Jacqueline Leyva grew up in a struggling Orange County, California, community. Every day she experienced grim reminders that she was born into a family filled with love but lacking in finances. Kids don’t have the ability to choose their circumstances. They grow into them—learn to accept them. At what point is a kid in charge of choosing to change those circumstances should she want to? Can a five-year-old, a ten-year-old? Or does the choice fall on the adolescent as she enrolls in high school?
If a kid is born into a family incapable of showing her what lies beyond poverty, how does she know what’s possible? Like a prisoner in Plato’s “Allegory of the Cave,” an individual born into circumstances knows only those circumstances. Without the finances or knowledge to educate a child about what lies beyond her current situation, she has to seek out the path that ushers her toward change. Then, she has to believe the passage will lead her where she wants to go. She needs knowledge and trust. Add to that the greasy tangible—money. Money doesn’t transpire simply through trust, no. And that green monster can stop dreams dead. Or delay them. Or make them feel insurmountable. Dreams.
This situation describes Jacqueline. She grew up facing the lack of opportunities within her family and community. During her high school years, Jacqueline and her mom didn’t have a home or apartment. They relied on the hospitality of friends or family members. Bouncing from place to place, Jacqueline was never sure where she’d sleep on any given night. She didn’t have a quiet place to complete homework, or even a corner of a room to call her own.
Daily, this girl watched her mom who couldn’t drive, board a bus to work hours before her start time. Then, she greeted her late into the evening. Jacqueline missed out on precious hours with her mother. Rather than feel sorry for herself, Jacqueline embraced the perspective of a survivor. She took the moniker, underdog, and used it as power to drive her dream.
Despite her world inside a cave where shadows projected themselves in the forms of gang activity, drugs, and teen pregnancy, Jacqueline focused on a light that at first glowed dimly. The ebullience grew brighter for her when she started to play lacrosse at Tustin High School. Soon Jacqueline viewed her teachers and coaches as guides who could usher her out of the darkness.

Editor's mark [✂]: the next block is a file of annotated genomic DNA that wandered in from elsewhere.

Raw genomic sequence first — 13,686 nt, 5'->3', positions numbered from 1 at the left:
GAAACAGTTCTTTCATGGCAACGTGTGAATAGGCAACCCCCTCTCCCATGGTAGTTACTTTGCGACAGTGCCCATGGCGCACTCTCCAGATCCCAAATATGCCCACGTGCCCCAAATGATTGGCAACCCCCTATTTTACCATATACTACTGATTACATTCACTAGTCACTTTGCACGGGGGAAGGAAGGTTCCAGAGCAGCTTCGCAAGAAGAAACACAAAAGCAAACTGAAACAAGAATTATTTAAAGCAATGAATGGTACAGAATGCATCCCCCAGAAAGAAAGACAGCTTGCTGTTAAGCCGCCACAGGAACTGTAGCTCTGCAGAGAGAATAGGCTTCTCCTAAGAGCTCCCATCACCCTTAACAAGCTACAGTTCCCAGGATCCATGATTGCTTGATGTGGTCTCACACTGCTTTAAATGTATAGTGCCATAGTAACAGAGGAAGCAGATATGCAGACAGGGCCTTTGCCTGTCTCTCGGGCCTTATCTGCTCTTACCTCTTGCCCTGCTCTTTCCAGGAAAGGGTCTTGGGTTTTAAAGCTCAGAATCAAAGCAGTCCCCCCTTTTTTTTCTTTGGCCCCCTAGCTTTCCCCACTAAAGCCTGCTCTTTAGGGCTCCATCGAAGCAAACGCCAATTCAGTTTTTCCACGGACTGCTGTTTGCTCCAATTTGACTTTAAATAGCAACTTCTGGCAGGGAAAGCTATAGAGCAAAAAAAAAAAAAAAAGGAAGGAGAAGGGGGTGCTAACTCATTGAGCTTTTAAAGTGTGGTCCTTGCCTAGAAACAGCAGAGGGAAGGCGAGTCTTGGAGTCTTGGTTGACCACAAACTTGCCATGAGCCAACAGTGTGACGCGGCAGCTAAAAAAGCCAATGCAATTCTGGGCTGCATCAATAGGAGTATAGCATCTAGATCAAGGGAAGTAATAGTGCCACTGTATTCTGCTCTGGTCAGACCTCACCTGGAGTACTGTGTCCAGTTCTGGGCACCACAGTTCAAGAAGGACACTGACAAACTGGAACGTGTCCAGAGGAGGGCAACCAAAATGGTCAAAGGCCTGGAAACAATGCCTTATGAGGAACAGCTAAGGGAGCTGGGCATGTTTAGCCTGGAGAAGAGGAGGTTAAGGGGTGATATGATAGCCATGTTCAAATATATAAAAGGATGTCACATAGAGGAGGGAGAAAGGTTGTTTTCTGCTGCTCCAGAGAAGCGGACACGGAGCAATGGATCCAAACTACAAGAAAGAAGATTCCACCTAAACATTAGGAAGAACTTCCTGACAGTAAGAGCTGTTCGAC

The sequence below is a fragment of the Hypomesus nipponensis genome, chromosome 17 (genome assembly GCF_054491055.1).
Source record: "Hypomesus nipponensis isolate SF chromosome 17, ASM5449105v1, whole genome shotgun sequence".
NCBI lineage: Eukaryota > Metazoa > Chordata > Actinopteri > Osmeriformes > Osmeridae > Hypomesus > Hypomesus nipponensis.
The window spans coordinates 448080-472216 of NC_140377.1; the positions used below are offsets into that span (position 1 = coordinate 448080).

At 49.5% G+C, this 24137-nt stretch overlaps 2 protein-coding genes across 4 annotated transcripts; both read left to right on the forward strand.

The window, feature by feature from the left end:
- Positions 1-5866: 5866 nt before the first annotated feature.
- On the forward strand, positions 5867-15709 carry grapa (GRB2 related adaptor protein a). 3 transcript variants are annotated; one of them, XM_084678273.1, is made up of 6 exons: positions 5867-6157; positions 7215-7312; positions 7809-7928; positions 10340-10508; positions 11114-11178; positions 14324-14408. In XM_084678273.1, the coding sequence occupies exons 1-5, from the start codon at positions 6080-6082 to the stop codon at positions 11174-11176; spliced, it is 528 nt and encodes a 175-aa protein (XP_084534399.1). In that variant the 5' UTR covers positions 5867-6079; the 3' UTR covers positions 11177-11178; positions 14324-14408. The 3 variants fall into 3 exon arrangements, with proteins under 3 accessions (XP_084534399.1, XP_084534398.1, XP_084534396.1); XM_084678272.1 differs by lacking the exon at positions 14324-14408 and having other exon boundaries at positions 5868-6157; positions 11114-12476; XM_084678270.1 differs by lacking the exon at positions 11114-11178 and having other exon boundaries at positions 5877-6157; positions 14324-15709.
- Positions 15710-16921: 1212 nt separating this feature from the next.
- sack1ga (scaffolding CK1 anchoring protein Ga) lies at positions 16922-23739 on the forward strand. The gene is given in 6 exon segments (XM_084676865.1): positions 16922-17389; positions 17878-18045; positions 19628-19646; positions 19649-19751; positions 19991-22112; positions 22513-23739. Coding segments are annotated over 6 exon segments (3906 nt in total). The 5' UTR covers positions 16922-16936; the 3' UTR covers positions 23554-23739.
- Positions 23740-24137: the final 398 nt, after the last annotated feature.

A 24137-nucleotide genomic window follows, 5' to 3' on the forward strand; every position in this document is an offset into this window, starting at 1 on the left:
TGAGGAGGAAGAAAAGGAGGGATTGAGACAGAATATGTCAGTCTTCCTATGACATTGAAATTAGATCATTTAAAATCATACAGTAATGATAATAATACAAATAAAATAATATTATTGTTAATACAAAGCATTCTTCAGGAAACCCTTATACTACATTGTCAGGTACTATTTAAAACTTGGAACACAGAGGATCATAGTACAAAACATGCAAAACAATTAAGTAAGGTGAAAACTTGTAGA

Keri Kimes, Jacqueline’s English teacher, recalls the assiduous girl her sophomore year, “Jackie did not have Internet at home, so when I arrived for zero period, she was already sitting on the ramp to my classroom working on her homework because she needed the wireless signal from my classroom. That really represents who Jackie is—she will do whatever it takes to accomplish her goals.” As her new lacrosse coach, Keri already knew Jacqueline. After witnessing the girl’s hard-work ethic on and off the field Keri saw an opportunity to help her student/player excel academically and athletically—the recipe, along with perseverance, that would help get her to college.
THE FIELD IS MY TEMPLE
Instead of focusing on problems at home, Jacqueline chose to turn to the field where she practiced consistently on her own. She viewed the field as her sanctuary, as the only place where she could dismiss problems, release emotion, and truly be herself. “The field is my temple,” says Jacqueline. “It is the place where I can find peace. I wanted to keep my temple, so I figured out a way to keep playing.” Her equation brought her to this conclusion: she could keep playing if she attended college. Lacrosse may have poured her into the funnel leading toward education, but obtaining a degree became her goal. She knew education would lead her out of the circumstances unto which she was born.
Jacqueline discovered motivation through her mentors. They encouraged her to be proud of her accomplishments. And she had her mom who inspired her to transform her life. With the desire to make her mother proud, Jacqueline found even more incentive.
Her teachers, coaches, and teammates challenged Jacqueline. They joined in to help her fight for a scholarship. Crediting the coaches and teachers at Tustin High School, Jacqueline realizes, “I’m grateful to have a handful of people who really care about me, and I feel like if I went to a different school, I would not have gotten the opportunities and experiences to help me see what it feels like to be successful.”
By the time she graduated from Tustin High School, Jacqueline had received numerous academic and service award scholarships to the University of Mount Union in Alliance, Ohio. “Lacrosse,” Jacqueline notes, “was just a bonus.”
For the first time in her life Jacqueline left California. Keri accompanied her on a train bound for Alliance, Ohio. They decided to travel by rail so Jacqueline could see more of America. The two celebrated by spending a couple of nights sightseeing before Keri left her student/player in a new place, the next leg of her journey toward success—the University of Mount Union.